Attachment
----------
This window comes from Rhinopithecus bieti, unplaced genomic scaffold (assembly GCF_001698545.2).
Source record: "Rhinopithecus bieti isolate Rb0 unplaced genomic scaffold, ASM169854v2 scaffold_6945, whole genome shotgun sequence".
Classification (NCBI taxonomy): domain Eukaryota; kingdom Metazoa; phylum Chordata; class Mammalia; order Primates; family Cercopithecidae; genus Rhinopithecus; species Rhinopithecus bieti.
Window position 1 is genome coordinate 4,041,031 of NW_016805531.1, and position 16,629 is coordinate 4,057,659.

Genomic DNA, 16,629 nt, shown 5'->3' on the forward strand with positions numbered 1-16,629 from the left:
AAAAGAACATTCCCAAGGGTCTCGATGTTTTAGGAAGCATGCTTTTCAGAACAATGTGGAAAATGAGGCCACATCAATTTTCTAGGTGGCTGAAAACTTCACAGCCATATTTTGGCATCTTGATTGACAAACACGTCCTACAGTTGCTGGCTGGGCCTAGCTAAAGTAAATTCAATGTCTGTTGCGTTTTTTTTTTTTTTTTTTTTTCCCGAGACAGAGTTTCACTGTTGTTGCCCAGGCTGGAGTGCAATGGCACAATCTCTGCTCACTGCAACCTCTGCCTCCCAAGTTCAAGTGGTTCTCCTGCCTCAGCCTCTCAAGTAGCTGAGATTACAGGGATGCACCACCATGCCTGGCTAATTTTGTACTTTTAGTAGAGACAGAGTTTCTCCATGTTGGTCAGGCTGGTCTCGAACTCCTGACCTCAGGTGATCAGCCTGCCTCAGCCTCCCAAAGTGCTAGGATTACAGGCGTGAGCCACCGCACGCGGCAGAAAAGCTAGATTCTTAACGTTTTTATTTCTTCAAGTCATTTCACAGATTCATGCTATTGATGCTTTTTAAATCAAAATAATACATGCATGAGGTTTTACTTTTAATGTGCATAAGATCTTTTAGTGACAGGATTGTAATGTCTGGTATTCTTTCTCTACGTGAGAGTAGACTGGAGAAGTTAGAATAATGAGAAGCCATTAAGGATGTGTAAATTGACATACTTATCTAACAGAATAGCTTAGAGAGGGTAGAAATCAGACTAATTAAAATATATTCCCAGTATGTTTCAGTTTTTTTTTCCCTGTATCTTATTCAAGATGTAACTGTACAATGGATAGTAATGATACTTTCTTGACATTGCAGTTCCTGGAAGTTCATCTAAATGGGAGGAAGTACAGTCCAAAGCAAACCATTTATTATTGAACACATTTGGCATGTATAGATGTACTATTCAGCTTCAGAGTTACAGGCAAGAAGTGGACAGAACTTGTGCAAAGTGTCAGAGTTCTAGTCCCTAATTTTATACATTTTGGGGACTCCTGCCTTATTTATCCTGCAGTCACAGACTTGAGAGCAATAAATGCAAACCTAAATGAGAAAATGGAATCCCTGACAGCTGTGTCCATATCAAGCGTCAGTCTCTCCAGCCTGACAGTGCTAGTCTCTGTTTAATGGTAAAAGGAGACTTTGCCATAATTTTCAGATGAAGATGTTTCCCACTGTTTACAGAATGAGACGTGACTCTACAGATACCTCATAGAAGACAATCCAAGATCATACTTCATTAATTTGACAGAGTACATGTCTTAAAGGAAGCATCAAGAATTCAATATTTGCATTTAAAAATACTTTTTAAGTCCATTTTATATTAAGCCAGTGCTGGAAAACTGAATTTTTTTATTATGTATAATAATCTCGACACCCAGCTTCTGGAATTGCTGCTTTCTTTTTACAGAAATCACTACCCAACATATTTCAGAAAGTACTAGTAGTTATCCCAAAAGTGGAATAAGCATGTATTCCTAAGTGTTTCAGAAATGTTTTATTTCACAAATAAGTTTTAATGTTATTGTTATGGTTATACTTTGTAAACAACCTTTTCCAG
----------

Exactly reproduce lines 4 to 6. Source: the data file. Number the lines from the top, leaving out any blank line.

Window position 1 is genome coordinate 4,041,031 of NW_016805531.1, and position 16,629 is coordinate 4,057,659.

Genomic DNA, 16,629 nt, shown 5'->3' on the forward strand with positions numbered 1-16,629 from the left:
AAAAGAACATTCCCAAGGGTCTCGATGTTTTAGGAAGCATGCTTTTCAGAACAATGTGGAAAATGAGGCCACATCAATTTTCTAGGTGGCTGAAAACTTCACAGCCATATTTTGGCATCTTGATTGACAAACACGTCCTACAGTTGCTGGCTGGGCCTAGCTAAAGTAAATTCAATGTCTGTTGCGTTTTTTTTTTTTTTTTTTTTTCCCGAGACAGAGTTTCACTGTTGTTGCCCAGGCTGGAGTGCAATGGCACAATCTCTGCTCACTGCAACCTCTGCCTCCCAAGTTCAAGTGGTTCTCCTGCCTCAGCCTCTCAAGTAGCTGAGATTACAGGGATGCACCACCATGCCTGGCTAATTTTGTACTTTTAGTAGAGACAGAGTTTCTCCATGTTGGTCAGGCTGGTCTCGAACTCCTGACCTCAGGTGATCAGCCTGCCTCAGCCTCCCAAAGTGCTAGGATTACAGGCGTGAGCCACCGCACGCGGCAGAAAAGCTAGATTCTTAACGTTTTTATTTCTTCAAGTCATTTCACAGATTCATGCTATTGATGCTTTTTAAATCAAAATAATACATGCATGAGGTTTTACTTTTAATGTGCATAAGATCTTTTAGTGACAGGATTGTAATGTCTGGTATTCTTTCTCTACGTGAGAGTAGACTGGAGAAGTTAGAATAATGAGAAGCCATTAAGGATGTGTAAATTGACATACTTATCTAACAGAATAGCTTAGAGAGGGTAGAAATCAGACTAATTAAAATATATTCCCAGTATGTTTCAGTTTTTTTTTCCCTGTATCTTATTCAAGATGTAACTGTACAATGGATAGTAATGATACTTTCTTGACATTGCAGTTCCTGGAAGTTCATCTAAATGGGAGGAAGTACAGTCCAAAGCAAACCATTTATTATTGAACACATTTGGCATGTATAGATGTACTATTCAGCTTCAGAGTTACAGGCAAGAAGTGGACAGAACTTGTGCAAAGTGTCAGAGTTCTAGTCCCTAATTTTATACATTTTGGGGACTCCTGCCTTATTTATCCTGCAGTCACAGACTTGAGAGCAATAAATGCAAACCTAAATGAGAAAATGGAATCCCTGACAGCTGTGTCCATATCAAGCGTCAGTCTCTCCAGCCTGACAGTGCTAGTCTCTGTTTAATGGTAAAAGGAGACTTTGCCATAATTTTCAGATGAAGATGTTTCCCACTGTTTACAGAATGAGACGTGACTCTACAGATACCTCATAGAAGACAATCCAAGATCATACTTCATTAATTTGACAGAGTACATGTCTTAAAGGAAGCATCAAGAATTCAATATTTGCATTTAAAAATACTTTTTAAGTCCATTTTATATTAAGCCAGTGCTGGAAAACTGAATTTTTTTATTATGTATAATAATCTCGACACCCAGCTTCTGGAATTGCTGCTTTCTTTTTACAGAAATCACTACCCAACATATTTCAGAAAGTACTAGTAGTTATCCCAAAAGTGGAATAAGCATGTATTCCTAAGTGTTTCAGAAATGTTTTATTTCACAAATAAGTTTTAATGTTATTGTTATGGTTATACTTTGTAAACAACCTTTTCCAG